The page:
The Linux kernel implements a set of cryptographic algorithms to be used by other parts of the kernel. These algorithms can be accessed through the internal API; notable consumers of this API are encrypted network protocols such as WireGuard, as well as data encryption as in fscrypt. The kernel also provides an interface for user-space programs to access the kernel crypto API.
GnuTLS has recently gained a new crypto backend that uses the kernel interface in addition to the user-space implementation. There are a few benefits of having it. The most obvious one is performance improvement: while the existing user-space assembly implementation has comparable performance to the in-kernel software emulation, the kernel crypto implementation also enables workload offloading to hardware accelerators, such as Intel QAT cards. Secondly, it brings support for a wider variety of CPU architectures: not only IA32 and AArch64, but also PowerPC and s390. The last but not least is that it could be used as a potential safety net for the crypto algorithms implementation: deferring the crypto operations to the kernel means that we could have an option to workaround any bugs or compliance (such as FIPS140) issues in the library.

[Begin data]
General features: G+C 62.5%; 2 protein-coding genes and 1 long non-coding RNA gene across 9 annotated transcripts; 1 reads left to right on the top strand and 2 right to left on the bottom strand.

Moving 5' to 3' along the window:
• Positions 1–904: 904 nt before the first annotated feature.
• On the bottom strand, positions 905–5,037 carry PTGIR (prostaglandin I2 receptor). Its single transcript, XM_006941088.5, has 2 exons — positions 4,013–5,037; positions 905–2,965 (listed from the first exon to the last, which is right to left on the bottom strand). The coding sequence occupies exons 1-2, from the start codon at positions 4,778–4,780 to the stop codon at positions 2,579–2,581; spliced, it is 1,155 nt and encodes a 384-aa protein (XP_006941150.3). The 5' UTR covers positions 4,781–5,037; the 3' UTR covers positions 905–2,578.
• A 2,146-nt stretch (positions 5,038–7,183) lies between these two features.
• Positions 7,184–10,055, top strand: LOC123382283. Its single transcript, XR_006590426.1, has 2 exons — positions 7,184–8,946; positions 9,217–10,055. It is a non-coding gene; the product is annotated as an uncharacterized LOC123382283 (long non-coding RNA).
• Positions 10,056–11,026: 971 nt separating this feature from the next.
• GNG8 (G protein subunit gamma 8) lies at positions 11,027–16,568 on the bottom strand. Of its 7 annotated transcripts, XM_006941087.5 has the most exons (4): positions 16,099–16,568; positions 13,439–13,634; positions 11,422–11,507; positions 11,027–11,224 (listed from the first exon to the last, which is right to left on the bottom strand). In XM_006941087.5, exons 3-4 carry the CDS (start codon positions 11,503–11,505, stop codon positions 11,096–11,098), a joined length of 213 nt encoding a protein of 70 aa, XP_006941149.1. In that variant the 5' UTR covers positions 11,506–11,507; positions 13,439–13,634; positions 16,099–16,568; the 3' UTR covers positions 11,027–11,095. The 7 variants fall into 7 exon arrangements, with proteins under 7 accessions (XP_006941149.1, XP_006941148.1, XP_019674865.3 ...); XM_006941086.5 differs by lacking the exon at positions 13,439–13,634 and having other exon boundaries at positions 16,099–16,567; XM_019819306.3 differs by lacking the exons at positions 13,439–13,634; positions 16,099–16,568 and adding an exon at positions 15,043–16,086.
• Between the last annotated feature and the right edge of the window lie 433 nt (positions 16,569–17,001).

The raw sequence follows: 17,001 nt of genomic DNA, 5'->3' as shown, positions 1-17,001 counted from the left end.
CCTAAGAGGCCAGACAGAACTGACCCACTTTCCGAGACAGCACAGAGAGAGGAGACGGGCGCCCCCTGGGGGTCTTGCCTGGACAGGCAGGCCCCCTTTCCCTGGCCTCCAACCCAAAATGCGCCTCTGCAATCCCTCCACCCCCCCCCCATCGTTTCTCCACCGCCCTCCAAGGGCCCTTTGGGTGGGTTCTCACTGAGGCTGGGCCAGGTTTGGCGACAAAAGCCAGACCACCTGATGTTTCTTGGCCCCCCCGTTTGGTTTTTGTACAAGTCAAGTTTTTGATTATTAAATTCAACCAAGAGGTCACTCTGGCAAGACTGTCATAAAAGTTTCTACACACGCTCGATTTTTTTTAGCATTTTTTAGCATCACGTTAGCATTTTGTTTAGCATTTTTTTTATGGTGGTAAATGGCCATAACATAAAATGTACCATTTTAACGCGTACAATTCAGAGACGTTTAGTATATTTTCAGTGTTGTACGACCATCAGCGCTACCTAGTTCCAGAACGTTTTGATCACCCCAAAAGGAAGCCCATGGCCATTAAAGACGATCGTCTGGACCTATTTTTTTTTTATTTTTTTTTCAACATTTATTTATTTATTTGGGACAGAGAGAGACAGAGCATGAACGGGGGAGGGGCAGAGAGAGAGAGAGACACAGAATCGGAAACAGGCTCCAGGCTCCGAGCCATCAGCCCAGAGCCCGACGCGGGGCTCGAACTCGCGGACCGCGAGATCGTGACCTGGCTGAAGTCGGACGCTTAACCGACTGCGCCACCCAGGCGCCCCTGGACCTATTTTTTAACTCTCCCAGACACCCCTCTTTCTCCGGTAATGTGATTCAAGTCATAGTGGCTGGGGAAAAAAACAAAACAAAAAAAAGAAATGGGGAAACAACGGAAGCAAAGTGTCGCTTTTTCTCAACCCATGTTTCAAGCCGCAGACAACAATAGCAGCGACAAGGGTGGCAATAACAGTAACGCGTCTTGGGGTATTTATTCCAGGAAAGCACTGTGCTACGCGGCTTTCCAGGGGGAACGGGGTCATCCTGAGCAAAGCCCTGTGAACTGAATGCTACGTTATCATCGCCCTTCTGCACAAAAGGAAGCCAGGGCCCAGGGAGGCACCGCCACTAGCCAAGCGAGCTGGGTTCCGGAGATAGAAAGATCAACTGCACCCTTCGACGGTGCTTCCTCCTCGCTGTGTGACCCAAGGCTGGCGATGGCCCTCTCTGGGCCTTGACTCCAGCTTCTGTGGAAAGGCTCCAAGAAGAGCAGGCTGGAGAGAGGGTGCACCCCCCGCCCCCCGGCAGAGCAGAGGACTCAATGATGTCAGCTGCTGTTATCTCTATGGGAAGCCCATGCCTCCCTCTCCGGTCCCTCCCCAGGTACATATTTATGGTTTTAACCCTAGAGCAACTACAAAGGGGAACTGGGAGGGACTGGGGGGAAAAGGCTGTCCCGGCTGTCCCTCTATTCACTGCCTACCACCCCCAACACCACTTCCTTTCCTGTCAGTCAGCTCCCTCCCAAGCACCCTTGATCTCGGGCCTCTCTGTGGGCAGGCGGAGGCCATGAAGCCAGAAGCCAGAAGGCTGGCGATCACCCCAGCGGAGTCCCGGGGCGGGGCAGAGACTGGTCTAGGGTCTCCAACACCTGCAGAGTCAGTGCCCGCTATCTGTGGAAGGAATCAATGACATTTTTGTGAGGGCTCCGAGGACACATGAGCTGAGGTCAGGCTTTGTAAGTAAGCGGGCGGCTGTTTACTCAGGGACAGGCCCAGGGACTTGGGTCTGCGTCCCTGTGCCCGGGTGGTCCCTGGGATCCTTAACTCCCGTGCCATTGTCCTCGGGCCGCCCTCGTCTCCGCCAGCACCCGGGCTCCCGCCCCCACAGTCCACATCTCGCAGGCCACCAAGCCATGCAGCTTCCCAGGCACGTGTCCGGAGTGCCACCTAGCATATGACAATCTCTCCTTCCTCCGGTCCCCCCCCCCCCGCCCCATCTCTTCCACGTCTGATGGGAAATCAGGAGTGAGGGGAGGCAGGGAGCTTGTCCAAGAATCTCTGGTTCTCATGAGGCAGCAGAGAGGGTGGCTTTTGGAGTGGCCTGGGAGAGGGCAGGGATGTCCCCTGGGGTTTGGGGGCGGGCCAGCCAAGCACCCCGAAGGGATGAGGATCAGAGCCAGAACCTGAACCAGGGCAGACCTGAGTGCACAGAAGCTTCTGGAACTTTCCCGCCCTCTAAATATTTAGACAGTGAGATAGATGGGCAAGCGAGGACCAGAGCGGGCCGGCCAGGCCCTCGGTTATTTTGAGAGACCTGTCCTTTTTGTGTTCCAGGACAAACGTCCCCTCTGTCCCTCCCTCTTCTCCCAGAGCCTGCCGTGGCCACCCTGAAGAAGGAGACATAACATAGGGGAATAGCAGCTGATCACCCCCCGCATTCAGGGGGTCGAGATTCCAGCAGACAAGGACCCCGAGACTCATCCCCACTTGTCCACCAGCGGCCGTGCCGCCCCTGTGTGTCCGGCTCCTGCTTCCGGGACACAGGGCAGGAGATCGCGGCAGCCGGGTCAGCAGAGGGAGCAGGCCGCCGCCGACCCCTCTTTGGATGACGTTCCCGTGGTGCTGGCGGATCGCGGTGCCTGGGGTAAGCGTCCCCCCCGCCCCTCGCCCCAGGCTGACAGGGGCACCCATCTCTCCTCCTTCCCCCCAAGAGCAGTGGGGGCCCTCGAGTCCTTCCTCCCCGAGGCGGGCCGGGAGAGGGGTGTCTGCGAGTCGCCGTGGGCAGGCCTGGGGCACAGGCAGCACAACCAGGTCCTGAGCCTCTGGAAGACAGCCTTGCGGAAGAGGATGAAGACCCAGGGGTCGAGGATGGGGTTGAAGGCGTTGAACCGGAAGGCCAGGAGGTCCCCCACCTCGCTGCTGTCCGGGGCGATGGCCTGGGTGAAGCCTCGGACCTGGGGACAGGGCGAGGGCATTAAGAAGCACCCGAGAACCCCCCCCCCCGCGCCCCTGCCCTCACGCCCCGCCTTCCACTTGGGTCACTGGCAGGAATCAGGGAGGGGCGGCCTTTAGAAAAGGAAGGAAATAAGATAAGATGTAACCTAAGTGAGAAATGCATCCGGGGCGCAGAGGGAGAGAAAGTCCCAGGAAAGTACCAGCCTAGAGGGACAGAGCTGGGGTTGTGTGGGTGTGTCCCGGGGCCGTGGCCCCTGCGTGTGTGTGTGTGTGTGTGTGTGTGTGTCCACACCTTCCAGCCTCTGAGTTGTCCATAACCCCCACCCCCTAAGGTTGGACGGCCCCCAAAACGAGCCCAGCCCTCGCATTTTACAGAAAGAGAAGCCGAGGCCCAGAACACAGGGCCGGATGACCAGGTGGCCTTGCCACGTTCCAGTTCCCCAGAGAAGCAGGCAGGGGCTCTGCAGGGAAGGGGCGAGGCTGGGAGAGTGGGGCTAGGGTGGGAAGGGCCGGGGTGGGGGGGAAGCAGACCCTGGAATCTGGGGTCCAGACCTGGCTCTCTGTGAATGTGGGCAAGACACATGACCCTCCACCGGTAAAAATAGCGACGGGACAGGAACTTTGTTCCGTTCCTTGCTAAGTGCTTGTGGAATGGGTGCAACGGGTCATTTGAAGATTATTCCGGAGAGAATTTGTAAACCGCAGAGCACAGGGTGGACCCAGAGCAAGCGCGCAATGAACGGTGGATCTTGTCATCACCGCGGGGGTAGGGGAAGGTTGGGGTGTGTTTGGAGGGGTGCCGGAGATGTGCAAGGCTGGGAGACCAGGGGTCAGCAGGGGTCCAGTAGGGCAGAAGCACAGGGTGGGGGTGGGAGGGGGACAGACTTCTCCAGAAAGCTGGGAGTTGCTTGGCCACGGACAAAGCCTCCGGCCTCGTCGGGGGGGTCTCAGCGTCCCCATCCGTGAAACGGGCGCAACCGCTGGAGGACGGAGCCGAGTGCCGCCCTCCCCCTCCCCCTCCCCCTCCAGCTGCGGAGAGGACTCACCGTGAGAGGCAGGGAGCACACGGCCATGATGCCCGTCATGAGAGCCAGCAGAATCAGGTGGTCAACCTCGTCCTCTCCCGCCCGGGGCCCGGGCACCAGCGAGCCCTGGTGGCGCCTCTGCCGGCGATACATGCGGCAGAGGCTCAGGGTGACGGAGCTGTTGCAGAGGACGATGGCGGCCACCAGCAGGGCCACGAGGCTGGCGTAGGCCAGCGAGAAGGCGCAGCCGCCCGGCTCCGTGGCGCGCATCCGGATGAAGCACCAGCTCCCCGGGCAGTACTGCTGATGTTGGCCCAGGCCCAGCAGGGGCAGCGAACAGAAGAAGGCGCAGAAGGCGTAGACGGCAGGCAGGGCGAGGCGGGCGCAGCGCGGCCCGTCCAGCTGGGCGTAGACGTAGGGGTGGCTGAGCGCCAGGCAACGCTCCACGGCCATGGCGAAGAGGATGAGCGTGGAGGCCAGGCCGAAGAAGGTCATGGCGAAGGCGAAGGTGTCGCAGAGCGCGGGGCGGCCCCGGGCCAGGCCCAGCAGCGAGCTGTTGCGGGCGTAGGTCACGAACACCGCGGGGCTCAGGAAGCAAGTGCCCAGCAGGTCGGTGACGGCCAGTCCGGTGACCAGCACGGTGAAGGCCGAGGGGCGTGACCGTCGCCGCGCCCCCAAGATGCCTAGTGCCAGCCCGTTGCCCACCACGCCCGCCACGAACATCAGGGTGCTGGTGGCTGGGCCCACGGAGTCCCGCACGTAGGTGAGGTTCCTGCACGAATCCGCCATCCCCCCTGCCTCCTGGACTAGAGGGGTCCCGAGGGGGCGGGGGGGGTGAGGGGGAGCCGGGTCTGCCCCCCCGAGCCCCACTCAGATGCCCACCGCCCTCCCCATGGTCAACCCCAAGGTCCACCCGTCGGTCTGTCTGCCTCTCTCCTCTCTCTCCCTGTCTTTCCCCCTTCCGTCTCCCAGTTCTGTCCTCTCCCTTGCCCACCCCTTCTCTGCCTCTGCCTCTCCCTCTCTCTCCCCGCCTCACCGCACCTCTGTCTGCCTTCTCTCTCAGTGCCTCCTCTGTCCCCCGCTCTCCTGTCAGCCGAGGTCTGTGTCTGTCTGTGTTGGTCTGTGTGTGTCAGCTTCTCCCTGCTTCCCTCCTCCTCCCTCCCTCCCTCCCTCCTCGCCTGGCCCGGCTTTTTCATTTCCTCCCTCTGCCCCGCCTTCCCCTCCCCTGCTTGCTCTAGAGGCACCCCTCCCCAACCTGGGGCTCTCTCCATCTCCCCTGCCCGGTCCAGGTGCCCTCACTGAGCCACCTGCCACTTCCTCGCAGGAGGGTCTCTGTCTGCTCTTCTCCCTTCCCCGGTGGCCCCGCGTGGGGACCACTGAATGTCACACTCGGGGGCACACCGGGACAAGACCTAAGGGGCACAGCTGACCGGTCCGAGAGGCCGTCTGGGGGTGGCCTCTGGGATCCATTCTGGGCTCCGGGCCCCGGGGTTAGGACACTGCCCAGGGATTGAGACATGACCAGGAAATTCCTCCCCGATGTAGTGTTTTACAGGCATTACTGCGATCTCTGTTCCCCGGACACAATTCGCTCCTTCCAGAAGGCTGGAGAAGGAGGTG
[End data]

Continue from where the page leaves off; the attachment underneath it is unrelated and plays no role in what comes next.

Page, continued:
As for the implementation, the kernel interface is exposed through the AF_ALG socket family along with a Netlink interface to retrieve information about algorithms; although it is not straightforward to directly work with the interface, libkcapi provides a nice abstraction over the underlying system calls, which we use as a basis for the integration with GnuTLS. František Krenželok in our team picked the initial patch set provided by Stephan Mueller and has successfully moved it towards the finish line.
With the upcoming 3.7.2 release, GnuTLS user programs could enjoy a performance boost (under certain circumstances) through this new crypto backend. Next up, we are aiming to integrate KTLS as well. Stay tuned.